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U.S. Surgeon General asks people to stop buying face masks as coronavirus fears spread



Disposable face masks (image in public domain)

America’s top doctor wants you to stop buying up face masks.

“Seriously people- STOP BUYING MASKS!” U.S. Surgeon General Dr. Jerome Adams wrote in a tweet Saturday.

Panic about the COVID-19 coronavirus is emptying store shelves and making masks harder to get for health-care workers who really need them. In Central Mississippi, Polk’s Drugs in Byram told WLBT Friday that their Memphis, Tenn., supplier is unable to ship orders for facemasks and rubber gloves.

Adams is echoing advice from the Centers for Disease Control and Prevention that does not recommend face masks for healthy people:

  • CDC does not recommend that people who are well wear a facemask to protect themselves from respiratory diseases, including COVID-19.
  • Facemasks should be used by people who show symptoms of COVID-19 to help prevent the spread of the disease to others. The use of facemasks is also crucial for health workers and people who are taking care of someone in close settings (at home or in a health care facility).

Adams followed up his Saturday tweet with a string of seven tweets Sunday morning “focused on sharing the facts about #COVID19 and stopping the spread of rumors.”

Most of his tweets linked to the CDC’s website, which provides complete and accurate information about the disease, its spread and how to protect yourself from it.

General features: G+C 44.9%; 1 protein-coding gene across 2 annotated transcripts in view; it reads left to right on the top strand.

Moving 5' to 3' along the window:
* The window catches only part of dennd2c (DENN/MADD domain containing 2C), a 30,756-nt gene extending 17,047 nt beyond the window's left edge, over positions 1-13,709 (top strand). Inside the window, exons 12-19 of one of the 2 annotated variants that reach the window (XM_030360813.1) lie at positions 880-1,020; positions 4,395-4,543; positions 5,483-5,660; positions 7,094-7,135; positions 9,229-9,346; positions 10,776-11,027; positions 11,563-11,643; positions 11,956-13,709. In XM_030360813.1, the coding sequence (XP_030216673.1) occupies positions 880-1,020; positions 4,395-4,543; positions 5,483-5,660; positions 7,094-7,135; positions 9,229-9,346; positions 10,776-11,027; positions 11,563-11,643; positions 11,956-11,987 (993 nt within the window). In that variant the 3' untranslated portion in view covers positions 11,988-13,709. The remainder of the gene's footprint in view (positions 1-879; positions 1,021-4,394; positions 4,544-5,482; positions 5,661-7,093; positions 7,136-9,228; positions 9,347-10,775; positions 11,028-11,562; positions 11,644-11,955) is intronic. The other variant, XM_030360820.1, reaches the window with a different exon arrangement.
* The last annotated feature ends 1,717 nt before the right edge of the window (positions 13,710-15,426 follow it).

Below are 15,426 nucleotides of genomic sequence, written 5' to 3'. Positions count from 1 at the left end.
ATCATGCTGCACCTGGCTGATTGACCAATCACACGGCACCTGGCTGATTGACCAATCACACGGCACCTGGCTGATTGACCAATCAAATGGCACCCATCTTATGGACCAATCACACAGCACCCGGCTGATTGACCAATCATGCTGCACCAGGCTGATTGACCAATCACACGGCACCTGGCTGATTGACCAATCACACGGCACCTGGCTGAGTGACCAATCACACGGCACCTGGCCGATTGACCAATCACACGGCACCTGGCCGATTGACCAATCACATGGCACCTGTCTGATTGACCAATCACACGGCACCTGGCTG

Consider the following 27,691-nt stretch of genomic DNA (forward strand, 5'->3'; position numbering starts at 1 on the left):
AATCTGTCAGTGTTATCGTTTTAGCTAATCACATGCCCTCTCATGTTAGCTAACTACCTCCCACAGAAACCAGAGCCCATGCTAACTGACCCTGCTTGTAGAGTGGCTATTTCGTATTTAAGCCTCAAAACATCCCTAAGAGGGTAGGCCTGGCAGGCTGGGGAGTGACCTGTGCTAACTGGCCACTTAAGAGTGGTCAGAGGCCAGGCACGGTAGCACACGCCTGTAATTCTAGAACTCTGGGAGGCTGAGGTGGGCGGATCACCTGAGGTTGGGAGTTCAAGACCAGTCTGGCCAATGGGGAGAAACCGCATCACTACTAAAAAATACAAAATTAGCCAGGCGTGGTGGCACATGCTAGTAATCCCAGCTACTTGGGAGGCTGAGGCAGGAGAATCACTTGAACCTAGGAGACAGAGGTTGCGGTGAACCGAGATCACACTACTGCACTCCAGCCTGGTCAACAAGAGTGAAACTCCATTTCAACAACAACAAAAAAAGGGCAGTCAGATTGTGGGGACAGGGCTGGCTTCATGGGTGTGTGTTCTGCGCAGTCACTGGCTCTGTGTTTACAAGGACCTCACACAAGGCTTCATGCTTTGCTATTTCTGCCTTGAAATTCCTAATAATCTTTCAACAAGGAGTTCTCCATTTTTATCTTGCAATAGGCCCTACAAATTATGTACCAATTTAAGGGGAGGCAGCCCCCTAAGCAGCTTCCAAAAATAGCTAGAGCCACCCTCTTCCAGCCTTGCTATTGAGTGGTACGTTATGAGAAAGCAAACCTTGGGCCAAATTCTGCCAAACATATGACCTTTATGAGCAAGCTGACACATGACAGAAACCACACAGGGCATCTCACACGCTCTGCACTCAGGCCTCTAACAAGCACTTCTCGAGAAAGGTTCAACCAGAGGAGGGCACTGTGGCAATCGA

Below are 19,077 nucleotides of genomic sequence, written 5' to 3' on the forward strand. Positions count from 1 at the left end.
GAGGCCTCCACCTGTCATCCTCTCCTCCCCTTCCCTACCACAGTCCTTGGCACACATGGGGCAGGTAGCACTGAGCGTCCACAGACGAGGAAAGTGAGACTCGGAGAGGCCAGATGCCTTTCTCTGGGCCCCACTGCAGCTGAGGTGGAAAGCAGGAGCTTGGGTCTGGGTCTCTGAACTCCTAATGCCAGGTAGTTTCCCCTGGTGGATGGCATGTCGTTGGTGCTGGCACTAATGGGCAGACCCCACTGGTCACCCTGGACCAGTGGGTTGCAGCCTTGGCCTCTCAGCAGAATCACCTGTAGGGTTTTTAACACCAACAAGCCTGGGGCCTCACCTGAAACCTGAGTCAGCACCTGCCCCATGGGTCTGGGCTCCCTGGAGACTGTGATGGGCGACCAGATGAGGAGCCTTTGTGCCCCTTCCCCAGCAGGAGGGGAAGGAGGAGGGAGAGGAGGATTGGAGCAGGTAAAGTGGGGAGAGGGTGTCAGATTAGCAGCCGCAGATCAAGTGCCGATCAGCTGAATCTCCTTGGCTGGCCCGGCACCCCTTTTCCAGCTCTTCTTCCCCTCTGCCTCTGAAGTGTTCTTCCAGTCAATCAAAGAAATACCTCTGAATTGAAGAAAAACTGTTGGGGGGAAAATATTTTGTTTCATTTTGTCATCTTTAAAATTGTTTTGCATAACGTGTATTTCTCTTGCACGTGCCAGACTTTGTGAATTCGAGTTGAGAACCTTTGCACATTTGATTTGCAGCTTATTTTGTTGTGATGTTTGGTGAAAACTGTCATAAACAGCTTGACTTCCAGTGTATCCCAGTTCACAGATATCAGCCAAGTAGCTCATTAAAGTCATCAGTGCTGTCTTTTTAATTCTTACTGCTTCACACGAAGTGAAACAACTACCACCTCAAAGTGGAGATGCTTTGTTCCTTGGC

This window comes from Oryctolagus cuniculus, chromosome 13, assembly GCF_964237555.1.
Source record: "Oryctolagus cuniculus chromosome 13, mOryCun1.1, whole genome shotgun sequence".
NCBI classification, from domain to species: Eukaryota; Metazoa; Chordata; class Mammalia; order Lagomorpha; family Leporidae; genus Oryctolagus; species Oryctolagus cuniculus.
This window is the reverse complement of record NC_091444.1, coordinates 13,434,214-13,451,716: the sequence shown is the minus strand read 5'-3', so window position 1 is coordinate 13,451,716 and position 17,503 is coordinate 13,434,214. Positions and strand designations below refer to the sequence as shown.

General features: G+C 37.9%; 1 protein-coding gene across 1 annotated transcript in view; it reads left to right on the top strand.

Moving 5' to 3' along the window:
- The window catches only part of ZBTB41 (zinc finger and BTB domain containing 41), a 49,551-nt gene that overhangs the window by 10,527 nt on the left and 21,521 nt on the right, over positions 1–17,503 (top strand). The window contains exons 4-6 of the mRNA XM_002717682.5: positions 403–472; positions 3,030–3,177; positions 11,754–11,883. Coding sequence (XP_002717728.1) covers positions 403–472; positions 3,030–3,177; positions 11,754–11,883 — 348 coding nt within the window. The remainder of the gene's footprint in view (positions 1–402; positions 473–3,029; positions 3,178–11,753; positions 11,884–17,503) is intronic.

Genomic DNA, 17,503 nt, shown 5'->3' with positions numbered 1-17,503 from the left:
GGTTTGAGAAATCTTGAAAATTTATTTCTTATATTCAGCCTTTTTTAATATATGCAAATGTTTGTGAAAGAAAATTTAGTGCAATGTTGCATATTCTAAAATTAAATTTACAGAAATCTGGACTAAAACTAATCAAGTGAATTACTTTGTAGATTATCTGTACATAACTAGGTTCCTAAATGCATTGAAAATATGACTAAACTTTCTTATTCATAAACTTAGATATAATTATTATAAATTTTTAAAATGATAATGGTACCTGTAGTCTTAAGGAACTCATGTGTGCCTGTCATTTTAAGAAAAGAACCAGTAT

Included is an exhaustive list of measures that all of us should take to prevent any kind of viral infection. The list contains a wealth of common-sense advice including washing your hands frequently (and providing information on how to do that) and staying home if you are not well.

COVID-19 shows little signs of slowing its spread.

The number of cases worldwide now exceeds 88,000 and 3,000 deaths. More than 42,000 people have fully recovered. Most cases, 79,828, are still in China, where the virus was first diagnosed; however, the highest number of new cases are now being reported outside of China, especially in South Korea, Italy and Iran.

China has taken extraordinary measures to prevent the spread of the disease, including surrounding and quarantining entire towns and preventing businesses from re-opening. As a result, the rate of new infections seems to be slowing there.

The financial economy has entered “correction” territory due to the disease. International markets have plunged in the past week in reaction to the virus’ rapid spread and disruption of supply chains. The U.S. S&P 500 and Dow Jones, along with Britain’s FTSE 200, Germany’s DAX and Japan’s Nikkei 225 have all fallen 10% or more in some of the steepest drops since the 2008 Great Recession.

In the U.S., 71 cases have now been confirmed. The U.S. reported its first case on Jan. 30 and recorded its first death from the disease on Saturday, Feb. 29, with the death of a 50-year-old man near Seattle, Wash. Washington State Gov. Jay Inslee has proclaimed a state of emergency.

Vice President Mike Pence, tasked with managing the COVID-19 outbreak in the U.S. by President Donald Trump, said in a press conference that he has issued new “do not travel” warnings to areas in Italy and South Korea, and is barring any travel to Iran, countries all hit hard in recent days.

President Trump attempted to calm fears during Saturday’s press conference, appealing to “the media and politicians and everybody else involved not do anything to incite a panic because there’s no reason to panic at all.”

During a political rally Friday, he accused Democrats of politicizing the outbreak and manufacturing panic.

For more information, please visit the CDC website, and read our previous stories about the virus here and here.

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